Sawdust

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  • Member since
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  • From: Ormond Beach, FL
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Sawdust
Posted by chocho willy on Saturday, April 28, 2018 9:15 AM

   Nearing the completion of my new sawmill I noticed how clean it was and I can't have that. So I'm looking for something that I can dust around to represent sawdust that is water proof that I can glue on to the floor and things. Open to suggestions 

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Posted by ttrigg on Saturday, April 28, 2018 12:23 PM

I collected the sanding dust from my belt sander and Elmer's glue it to the floor. Looked passible OK but rater pale. Second attempt I mixed in some black food color in the glue. Looked better. The "Da Boss" said add more, but use red. Looked good. That was 12 years ago and has faded about 50% since then.

Tom Trigg

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Posted by ttrigg on Saturday, April 28, 2018 12:25 PM

Mix was 1 part glue, 1 part water, 2 parts wood dust, 3 drops food color, I think.

Tom Trigg

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Posted by chocho willy on Saturday, April 28, 2018 12:59 PM

Tom, As always thanks for the ideas, being as I don't use wood and everything I do is in plastics, I might try coloring some of my plastic dust like I did the oranges and grapefruit for the off co train, thanks again, Bill

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Posted by ttrigg on Saturday, April 28, 2018 3:02 PM

Call the cabinet maker shops in your area. You might score some from them as they have to pay to get rid of it.

Tom Trigg

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Posted by chocho willy on Saturday, April 28, 2018 3:18 PM

  Boy Tom you are on the ball today, great idea, got two friends with shops. Think you said that after 12 years it faded  about 50% if I remember correctly but what I'm concerned with is rot , here in FL where it is more humid than the ocean, wood rots no matter what you treat it with, so I'm concerned with holding up to moisture. Usually I use liquid concrete bonding liquid for holding stuff down like around the post for the elevated switching tower, also use it to keep ballast in place. So I guess I'm wondering how wet it is there? Thanks Bill  tower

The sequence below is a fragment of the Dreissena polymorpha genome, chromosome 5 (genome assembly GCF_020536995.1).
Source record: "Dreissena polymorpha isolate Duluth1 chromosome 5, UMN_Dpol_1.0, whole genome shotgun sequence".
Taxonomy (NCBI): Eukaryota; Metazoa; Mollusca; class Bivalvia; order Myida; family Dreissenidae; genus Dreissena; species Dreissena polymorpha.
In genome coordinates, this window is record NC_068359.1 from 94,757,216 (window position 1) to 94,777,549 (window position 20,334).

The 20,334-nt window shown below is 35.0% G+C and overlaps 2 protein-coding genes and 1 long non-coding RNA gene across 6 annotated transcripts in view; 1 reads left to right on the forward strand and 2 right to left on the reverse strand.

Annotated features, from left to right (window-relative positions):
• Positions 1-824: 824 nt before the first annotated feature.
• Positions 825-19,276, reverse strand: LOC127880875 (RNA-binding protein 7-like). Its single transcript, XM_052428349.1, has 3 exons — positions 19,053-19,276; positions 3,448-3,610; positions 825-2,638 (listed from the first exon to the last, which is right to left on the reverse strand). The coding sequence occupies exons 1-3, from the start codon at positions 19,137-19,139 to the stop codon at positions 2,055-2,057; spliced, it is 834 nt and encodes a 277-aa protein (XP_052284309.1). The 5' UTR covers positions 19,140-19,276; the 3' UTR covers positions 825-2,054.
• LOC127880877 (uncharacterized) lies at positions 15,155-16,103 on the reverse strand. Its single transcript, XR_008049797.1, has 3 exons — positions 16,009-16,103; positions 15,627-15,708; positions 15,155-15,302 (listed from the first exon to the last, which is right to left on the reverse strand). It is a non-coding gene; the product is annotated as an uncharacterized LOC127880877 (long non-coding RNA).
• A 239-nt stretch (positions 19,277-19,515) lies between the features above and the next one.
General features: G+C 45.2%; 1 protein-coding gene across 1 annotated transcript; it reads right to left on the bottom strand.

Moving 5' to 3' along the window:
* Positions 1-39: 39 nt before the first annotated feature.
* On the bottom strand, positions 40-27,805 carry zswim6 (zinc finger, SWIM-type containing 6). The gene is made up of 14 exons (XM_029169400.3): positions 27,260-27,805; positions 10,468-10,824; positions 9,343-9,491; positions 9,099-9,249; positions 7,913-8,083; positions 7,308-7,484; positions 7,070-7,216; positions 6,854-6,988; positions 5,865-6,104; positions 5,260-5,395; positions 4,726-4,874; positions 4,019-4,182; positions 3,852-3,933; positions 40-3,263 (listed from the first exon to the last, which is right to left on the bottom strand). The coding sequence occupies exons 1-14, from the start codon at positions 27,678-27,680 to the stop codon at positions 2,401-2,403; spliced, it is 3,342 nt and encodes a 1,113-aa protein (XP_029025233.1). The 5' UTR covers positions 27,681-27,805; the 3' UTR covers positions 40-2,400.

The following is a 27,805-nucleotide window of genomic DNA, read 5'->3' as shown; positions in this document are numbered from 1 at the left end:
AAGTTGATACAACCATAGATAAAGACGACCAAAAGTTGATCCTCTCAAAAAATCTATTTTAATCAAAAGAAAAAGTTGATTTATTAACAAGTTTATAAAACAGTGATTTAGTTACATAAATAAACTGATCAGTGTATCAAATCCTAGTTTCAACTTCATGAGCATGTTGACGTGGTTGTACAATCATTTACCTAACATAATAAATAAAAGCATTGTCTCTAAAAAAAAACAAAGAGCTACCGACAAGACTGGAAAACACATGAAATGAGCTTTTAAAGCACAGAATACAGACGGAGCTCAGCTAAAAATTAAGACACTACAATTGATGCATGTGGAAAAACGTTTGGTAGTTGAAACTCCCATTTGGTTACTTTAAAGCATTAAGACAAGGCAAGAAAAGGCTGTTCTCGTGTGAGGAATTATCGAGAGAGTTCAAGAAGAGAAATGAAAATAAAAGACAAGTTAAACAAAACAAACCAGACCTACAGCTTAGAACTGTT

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Posted by ttrigg on Saturday, April 28, 2018 9:41 PM

Ok, we do not have humidity like you do, My saw mill is in a dual watering zone. Twice a day it is hit by a regular sprinkler spray head for 3 minutes. For a total of about 1/3 of a small McD's coffee cup. Then 5 times a day a mist from a misting head for 10 minutes each time. I have a LOT of moss in that area. I have a soil moisture probe that shows a reading of 8.5 (scale runs from 0 to 10). The original shed was made from thin sheet balsa. I hade to replace the siding every 3 years. 5 years go I used styrene sheets. The building rotted away 4 times but sawdust piles no rot that I've noticed. I'm guessing the glue soaked into the dust preserving it from the water.

Tom Trigg

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Posted by ttrigg on Saturday, April 28, 2018 9:44 PM

Forgot this point. When the wind picks up the saw mill gets water splash from the waterfall.

Tom Trigg

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Posted by chocho willy on Sunday, April 29, 2018 9:13 AM

Very interesting, who would have thought modeling sawdust with sawdust, LOL. Thanks so much for your help, Bill

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Posted by ttrigg on Wednesday, May 02, 2018 12:51 PM

Rot! I foud rot. Not in the sawmill itself, but in the three "sawdust piles" around back of the building. 3 piles of sawdust just a head taller than the sawmill crew have been rotting from the inside. Sitting on damp (wet) soil for 15 years will do that. Just finishing up making myself a new computer desk from purple heart cedar. Cedar is normally very resistant to rot, so will see if the new pile can out live me.

Tom Trigg

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Posted by chocho willy on Saturday, May 05, 2018 1:56 PM

15 years isn't rod it's aged

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